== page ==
German Bundestag to discuss igaming tax regime

Operators want a tax rate based on gross revenue rather than turnover.
Operators want a tax rate based on gross revenue rather than turnover.

The proposed 5.3 per cent turnover tax on online poker and slots has been criticised by the industry as punitive.

Germany.- A bill on the tax regime for Germany’s new licensed igaming market, which is due to go live from July 1, has been assigned to the Bundestag’s Finance, Legal Affairs and Consumer Protection and Sports Committees for discussion.

The legislation proposes a tax rate for the new licensed igaming market of 5.3 per cent on turnover for online slots and poker.

Operators and industry groups such as the European Gaming and Betting Association (EGBA) have criticised the rate as punitive and possibly illegal, and have argued that it will cause players to stick to the unlicensed gaming market.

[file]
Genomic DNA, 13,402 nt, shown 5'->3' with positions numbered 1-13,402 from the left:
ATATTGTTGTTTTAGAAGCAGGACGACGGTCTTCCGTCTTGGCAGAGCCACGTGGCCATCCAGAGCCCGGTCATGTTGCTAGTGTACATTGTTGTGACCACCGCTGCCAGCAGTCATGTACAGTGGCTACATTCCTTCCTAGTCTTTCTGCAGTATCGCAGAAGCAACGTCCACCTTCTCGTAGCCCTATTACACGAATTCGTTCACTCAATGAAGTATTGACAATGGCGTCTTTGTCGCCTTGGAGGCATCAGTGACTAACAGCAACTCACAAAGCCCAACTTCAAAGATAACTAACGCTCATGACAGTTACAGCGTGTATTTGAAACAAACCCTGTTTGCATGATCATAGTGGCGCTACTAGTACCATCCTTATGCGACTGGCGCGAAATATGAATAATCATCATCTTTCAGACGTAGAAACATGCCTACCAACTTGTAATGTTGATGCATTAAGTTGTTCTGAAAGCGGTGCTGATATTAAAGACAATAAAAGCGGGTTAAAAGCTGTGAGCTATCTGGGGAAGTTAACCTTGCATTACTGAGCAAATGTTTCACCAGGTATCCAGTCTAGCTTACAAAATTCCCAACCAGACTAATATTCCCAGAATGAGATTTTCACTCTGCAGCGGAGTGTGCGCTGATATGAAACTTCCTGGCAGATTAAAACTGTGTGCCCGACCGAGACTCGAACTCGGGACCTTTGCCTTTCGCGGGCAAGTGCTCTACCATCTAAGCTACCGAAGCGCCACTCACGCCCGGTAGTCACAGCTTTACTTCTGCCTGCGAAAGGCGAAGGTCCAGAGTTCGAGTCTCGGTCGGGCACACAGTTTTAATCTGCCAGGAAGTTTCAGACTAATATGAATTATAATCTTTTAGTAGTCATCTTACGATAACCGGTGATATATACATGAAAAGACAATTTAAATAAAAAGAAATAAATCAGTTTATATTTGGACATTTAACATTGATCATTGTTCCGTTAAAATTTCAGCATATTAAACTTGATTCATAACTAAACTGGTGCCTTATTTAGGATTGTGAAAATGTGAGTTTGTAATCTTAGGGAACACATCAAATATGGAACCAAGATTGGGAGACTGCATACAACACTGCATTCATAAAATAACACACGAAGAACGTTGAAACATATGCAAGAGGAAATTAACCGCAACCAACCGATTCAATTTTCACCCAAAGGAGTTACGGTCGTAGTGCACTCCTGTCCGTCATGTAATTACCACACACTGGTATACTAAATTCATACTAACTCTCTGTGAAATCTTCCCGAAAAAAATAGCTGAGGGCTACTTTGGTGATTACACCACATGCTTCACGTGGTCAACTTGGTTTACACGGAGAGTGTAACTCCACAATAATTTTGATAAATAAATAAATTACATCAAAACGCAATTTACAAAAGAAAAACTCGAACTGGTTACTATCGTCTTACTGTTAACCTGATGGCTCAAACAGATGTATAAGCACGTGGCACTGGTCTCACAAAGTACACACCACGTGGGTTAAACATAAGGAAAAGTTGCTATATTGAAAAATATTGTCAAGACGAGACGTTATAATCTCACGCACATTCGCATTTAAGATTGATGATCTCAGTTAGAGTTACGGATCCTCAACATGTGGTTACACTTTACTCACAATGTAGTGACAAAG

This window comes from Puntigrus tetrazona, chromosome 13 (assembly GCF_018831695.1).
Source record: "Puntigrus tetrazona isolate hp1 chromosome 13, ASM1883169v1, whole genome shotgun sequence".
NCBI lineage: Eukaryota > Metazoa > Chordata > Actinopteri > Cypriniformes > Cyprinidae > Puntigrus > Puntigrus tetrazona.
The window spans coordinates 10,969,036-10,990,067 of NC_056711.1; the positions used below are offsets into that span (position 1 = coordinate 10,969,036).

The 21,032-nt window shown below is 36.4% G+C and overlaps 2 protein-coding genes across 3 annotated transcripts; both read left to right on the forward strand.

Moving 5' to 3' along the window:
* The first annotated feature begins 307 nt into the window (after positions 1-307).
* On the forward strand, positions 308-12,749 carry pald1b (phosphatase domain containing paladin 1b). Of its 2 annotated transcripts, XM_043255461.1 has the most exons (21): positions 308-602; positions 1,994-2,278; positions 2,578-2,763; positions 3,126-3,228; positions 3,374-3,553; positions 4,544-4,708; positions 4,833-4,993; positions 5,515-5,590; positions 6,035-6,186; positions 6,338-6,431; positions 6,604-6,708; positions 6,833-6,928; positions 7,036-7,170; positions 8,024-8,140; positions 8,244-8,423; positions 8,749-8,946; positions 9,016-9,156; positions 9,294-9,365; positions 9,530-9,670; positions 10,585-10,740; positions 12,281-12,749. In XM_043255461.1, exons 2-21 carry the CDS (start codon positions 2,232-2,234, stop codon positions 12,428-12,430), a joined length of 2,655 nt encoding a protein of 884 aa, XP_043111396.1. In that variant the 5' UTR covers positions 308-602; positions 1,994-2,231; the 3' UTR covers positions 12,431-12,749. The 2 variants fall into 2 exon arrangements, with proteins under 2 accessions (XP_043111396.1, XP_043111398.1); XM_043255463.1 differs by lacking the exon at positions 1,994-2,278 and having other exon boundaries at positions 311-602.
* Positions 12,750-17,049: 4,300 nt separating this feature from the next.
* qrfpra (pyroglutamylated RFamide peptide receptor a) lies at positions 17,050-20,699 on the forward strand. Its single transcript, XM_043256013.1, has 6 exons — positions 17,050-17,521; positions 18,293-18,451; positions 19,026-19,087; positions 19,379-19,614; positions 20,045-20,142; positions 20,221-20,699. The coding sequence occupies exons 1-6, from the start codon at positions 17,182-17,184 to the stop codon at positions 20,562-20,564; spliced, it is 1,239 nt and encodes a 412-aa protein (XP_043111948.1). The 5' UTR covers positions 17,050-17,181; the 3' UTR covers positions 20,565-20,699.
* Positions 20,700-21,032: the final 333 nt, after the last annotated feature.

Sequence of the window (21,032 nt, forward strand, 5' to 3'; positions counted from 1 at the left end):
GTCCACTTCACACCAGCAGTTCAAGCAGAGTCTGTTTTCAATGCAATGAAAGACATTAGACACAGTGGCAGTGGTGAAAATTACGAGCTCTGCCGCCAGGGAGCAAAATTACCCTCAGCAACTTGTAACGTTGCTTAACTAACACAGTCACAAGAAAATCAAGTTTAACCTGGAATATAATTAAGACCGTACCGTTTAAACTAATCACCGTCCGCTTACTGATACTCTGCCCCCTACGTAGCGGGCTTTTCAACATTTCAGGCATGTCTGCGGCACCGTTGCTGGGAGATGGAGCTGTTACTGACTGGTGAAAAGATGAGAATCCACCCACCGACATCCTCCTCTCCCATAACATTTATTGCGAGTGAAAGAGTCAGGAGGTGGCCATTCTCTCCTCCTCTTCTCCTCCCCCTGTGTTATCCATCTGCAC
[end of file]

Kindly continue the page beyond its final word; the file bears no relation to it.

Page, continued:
The bill was drafted by the Bundesrat, the body that represents Germany’s 16 states at the federal level, but must be approved by the Bundestag before it can be implemented on the launch of licensed igaming in July. A date has not yet been set for the hearings. 

Operators have called for Germany to consider a tax rate based on gross revenue rather than turnover, with a rate in line with those set in other European markets.

Impact on igaming revenue 

Operators hoping to work under Germany’s new licensed market have already been able to cater to customers under a transitional regime since November.

Many have already seen an impact on revenue as a result of amending operations to comply with new legislation, with Bet-at-home reporting a 5.5 per cent drop in revenue year-on-year.

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